Just as in 2003, Jonny Wilkinson occupied more column inches than any other rugby player in 2004.
And yet the World Cup hero only played seven competitive matches this year, and none for England.
The legacy of England's triumph down under left rugby's superstar nursing a career-threatening shoulder injury that eventually required surgery.
After finally making it back onto the field in September, Wilkinson was on the sidelines again as the year ended.
Without Wilkinson and retired captain Martin Johnson, England were only third best in Europe after the Six Nations.
The anticipated party for their return to Twickenham became a wake as Ireland enjoyed a stunning upset, and defeat to champions France confirmed the frailty.
But after a disastrous summer tour of New Zealand and Australia, England returned to form in the autumn.
Victory over South Africa galvanised Andy Robinson's new regime before the Wallabies extracted World Cup revenge.
Sir Clive Woodward, the architect of victory down under, had gone, resigning in September in frustration over lack of time with his players.
And the break-up of his squad continued with Jason Leonard, Kyran Bracken, Neil Back, Paul Grayson, Lawrence Dallaglio and Mark Regan following Johnson.
Ireland's Twickenham triumph helped them land the Triple Crown for the first time in 19 years.
And Wales also showed signs of recovery with a return to the style of the 1970s.
With Mike Ruddock replacing Steve Hansen as coach after the Six Nations, the Welsh came agonisingly close to beating South Africa and New Zealand.
But Ireland did manage to beat the Springboks for only the second time in their history.
Only Scotland, who lost twice to Australia in the summer and twice more in the autumn, were struggling to keep pace with the other home unions.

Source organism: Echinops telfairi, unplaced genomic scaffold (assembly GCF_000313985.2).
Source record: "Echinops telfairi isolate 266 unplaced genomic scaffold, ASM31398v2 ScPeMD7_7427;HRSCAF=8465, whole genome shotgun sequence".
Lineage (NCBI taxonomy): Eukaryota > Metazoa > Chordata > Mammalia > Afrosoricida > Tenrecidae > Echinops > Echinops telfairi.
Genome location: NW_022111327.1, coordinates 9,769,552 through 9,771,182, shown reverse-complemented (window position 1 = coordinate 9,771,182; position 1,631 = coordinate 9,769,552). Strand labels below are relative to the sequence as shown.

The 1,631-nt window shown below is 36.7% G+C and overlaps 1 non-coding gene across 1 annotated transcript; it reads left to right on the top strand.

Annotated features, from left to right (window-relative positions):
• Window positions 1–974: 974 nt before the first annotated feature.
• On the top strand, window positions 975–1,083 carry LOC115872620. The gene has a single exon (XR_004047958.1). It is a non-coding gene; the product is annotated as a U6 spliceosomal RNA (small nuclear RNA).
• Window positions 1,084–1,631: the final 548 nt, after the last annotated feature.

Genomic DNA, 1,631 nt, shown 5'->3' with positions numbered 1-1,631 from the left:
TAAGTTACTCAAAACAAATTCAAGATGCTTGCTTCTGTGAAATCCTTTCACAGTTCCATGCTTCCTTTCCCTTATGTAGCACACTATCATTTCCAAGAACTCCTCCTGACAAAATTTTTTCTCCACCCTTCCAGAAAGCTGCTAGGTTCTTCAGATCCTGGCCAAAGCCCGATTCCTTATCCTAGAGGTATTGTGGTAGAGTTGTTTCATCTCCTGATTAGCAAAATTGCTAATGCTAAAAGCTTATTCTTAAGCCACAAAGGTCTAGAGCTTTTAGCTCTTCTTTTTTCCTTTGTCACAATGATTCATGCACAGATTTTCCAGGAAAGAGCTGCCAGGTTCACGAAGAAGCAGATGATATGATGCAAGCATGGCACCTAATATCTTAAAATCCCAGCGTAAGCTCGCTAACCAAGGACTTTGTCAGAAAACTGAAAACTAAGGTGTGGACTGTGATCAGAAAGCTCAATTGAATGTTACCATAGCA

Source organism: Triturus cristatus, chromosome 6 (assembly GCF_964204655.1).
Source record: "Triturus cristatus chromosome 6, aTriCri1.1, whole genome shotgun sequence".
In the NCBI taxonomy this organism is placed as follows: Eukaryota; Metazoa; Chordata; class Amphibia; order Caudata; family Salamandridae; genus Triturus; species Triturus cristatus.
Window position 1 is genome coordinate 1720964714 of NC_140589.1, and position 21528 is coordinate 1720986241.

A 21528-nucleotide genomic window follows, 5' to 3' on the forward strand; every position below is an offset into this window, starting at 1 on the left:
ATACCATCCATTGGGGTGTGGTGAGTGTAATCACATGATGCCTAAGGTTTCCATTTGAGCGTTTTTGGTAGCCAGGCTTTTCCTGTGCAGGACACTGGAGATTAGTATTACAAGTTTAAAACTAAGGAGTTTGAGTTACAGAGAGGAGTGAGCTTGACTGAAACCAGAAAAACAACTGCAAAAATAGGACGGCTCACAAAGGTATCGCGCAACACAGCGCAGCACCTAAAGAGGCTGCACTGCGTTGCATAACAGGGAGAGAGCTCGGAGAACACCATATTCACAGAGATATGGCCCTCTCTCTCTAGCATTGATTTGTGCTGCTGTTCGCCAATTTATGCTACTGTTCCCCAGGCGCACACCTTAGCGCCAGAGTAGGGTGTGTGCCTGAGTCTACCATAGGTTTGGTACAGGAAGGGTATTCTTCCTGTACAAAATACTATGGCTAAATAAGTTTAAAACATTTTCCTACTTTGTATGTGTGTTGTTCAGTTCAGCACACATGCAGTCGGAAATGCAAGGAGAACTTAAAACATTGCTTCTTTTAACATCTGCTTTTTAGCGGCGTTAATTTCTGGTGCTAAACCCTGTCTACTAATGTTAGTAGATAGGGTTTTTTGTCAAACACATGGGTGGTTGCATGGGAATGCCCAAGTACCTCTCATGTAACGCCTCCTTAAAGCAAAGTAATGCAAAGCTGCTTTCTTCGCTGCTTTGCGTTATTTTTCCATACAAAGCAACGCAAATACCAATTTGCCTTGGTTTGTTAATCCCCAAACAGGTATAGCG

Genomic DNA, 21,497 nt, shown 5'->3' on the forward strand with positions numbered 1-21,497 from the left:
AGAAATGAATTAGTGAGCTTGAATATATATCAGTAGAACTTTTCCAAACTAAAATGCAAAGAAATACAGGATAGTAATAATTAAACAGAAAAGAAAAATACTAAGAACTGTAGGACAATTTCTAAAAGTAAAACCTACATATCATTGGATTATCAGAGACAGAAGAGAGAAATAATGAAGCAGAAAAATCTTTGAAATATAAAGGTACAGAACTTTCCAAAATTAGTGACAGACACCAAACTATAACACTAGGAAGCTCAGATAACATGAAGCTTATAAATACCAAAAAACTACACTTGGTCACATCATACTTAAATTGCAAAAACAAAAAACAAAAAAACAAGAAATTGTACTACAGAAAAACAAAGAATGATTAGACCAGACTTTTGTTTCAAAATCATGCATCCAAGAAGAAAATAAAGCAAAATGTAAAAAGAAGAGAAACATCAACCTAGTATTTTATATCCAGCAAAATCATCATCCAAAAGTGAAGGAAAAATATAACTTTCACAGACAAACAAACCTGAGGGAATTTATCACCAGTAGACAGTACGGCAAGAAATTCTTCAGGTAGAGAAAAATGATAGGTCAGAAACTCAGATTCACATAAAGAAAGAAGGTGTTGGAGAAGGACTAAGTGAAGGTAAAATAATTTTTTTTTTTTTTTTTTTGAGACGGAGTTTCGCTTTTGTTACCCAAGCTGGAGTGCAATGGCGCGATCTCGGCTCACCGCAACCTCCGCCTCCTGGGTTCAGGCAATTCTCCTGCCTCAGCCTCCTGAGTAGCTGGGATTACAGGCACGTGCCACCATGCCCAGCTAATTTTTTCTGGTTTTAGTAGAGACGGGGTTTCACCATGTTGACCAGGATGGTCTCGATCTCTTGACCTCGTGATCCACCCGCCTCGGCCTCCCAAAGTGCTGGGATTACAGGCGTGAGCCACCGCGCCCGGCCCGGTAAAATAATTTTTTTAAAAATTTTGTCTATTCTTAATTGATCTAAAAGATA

Wasps enjoyed a notable double
Defeat to Italy in Rome condemned the Scots to the Six Nations wooden spoon.
England's domestic game flourished on the back of their World Cup triumph, with club attendances up by a third.
Wasps retained their knack of peaking at the right time by beating Bath in the Zurich Premiership final.
That completed a momentous double triumph for Lawrence Dallaglio and company after a thrilling Heineken Cup final victory over Toulouse.
Clement Poitrenaud and Rob Howley will never forget it, the former's error gifting the latter the winning try.
The year ended with Leicester leading the Premiership and threatening to regain their former dominance, but with Wasps hard on their heels.
It was not just in England that standards and intensity rose.
The most competitive Celtic League to date witnessed a thrilling climax with Llanelli Scarlets pipping Ulster to the title on the final weekend.
And as the year draws to a close, much attention is already focused on next summer's Lions tour to New Zealand.
Before that, the excitement and drama of the Six Nations beckons once again.
Who knows, Jonny might be ready to don the white jersey again by then.